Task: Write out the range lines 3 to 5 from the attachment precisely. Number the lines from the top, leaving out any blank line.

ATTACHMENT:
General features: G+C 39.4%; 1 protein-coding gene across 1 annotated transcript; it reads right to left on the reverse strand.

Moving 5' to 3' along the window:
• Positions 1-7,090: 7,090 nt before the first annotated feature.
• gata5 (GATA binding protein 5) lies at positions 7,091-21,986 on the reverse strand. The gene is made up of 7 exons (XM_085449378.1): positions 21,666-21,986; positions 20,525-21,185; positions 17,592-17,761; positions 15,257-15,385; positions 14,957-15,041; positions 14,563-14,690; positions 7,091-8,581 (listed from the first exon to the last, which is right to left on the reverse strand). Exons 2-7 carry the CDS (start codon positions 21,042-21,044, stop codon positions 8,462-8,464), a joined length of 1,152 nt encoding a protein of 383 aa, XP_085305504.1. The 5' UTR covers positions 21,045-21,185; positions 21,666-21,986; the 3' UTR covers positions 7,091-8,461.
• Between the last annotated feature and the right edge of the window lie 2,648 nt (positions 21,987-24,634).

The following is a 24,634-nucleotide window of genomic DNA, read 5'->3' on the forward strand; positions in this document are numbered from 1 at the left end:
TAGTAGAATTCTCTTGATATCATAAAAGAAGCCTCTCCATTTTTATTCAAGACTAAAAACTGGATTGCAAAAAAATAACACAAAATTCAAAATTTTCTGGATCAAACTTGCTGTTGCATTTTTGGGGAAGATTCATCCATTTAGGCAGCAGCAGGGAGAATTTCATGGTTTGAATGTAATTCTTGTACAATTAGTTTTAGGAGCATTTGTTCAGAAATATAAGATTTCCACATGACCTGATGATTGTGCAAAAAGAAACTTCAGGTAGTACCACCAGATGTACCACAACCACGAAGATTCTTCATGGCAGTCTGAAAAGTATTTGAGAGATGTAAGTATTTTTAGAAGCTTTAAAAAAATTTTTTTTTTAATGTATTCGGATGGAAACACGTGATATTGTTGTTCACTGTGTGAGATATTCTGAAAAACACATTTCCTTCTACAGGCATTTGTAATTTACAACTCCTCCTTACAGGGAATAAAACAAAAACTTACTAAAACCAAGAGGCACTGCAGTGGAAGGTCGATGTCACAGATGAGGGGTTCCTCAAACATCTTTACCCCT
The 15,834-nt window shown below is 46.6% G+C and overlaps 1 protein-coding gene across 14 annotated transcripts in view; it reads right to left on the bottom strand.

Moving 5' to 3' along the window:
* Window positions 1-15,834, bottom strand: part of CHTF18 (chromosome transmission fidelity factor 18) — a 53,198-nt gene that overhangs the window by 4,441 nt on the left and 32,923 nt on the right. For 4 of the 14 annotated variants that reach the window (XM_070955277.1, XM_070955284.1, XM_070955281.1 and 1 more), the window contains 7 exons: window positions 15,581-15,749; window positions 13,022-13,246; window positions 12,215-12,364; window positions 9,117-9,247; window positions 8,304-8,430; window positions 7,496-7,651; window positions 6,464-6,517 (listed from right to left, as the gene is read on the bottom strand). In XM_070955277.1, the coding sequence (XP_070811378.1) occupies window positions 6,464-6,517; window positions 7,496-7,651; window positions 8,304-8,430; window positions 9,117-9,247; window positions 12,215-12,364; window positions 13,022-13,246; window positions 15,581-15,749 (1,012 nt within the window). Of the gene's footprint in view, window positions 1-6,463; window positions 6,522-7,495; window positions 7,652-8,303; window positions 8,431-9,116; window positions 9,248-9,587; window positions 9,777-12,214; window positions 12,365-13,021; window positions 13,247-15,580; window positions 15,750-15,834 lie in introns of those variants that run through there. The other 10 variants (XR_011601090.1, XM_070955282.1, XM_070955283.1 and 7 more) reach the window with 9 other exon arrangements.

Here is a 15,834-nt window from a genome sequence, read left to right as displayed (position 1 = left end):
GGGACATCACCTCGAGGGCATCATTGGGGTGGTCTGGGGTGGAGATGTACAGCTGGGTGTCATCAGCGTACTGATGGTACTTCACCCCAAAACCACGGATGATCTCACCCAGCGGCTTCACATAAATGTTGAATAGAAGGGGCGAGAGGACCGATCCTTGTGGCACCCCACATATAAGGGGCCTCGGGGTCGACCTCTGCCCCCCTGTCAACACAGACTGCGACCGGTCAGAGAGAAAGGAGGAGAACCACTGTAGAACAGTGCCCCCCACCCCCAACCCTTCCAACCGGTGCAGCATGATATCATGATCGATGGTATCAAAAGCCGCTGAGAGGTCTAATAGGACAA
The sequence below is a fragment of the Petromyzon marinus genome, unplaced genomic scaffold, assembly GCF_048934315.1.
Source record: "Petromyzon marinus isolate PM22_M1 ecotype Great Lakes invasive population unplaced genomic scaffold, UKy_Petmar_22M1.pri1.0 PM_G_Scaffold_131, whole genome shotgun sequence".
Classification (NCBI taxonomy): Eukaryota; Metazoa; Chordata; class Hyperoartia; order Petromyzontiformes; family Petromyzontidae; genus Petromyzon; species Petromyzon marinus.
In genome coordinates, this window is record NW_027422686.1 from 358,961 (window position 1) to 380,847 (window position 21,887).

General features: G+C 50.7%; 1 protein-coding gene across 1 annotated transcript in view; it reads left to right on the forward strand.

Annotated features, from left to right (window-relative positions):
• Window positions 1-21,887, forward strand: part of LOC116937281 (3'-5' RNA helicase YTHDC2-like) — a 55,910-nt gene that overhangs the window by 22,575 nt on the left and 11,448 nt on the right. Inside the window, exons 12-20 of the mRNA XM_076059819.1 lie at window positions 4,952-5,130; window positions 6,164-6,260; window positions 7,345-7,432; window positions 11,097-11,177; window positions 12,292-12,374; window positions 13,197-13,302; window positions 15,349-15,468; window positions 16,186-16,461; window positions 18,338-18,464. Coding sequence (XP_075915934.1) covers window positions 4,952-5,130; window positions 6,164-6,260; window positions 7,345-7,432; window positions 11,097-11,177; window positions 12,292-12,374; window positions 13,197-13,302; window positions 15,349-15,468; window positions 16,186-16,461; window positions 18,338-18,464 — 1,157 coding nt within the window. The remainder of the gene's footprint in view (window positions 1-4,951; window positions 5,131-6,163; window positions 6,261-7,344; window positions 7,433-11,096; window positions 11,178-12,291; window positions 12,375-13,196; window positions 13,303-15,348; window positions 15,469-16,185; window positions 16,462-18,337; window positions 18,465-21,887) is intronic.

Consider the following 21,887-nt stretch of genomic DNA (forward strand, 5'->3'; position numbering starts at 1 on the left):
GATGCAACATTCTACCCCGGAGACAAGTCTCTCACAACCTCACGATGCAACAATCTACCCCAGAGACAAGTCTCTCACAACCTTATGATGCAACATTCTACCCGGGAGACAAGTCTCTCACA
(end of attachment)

• Positions 1-7,090: 7,090 nt before the first annotated feature.
• gata5 (GATA binding protein 5) lies at positions 7,091-21,986 on the reverse strand. The gene is made up of 7 exons (XM_085449378.1): positions 21,666-21,986; positions 20,525-21,185; positions 17,592-17,761; positions 15,257-15,385; positions 14,957-15,041; positions 14,563-14,690; positions 7,091-8,581 (listed from the first exon to the last, which is right to left on the reverse strand). Exons 2-7 carry the CDS (start codon positions 21,042-21,044, stop codon positions 8,462-8,464), a joined length of 1,152 nt encoding a protein of 383 aa, XP_085305504.1. The 5' UTR covers positions 21,045-21,185; positions 21,666-21,986; the 3' UTR covers positions 7,091-8,461.
• Between the last annotated feature and the right edge of the window lie 2,648 nt (positions 21,987-24,634).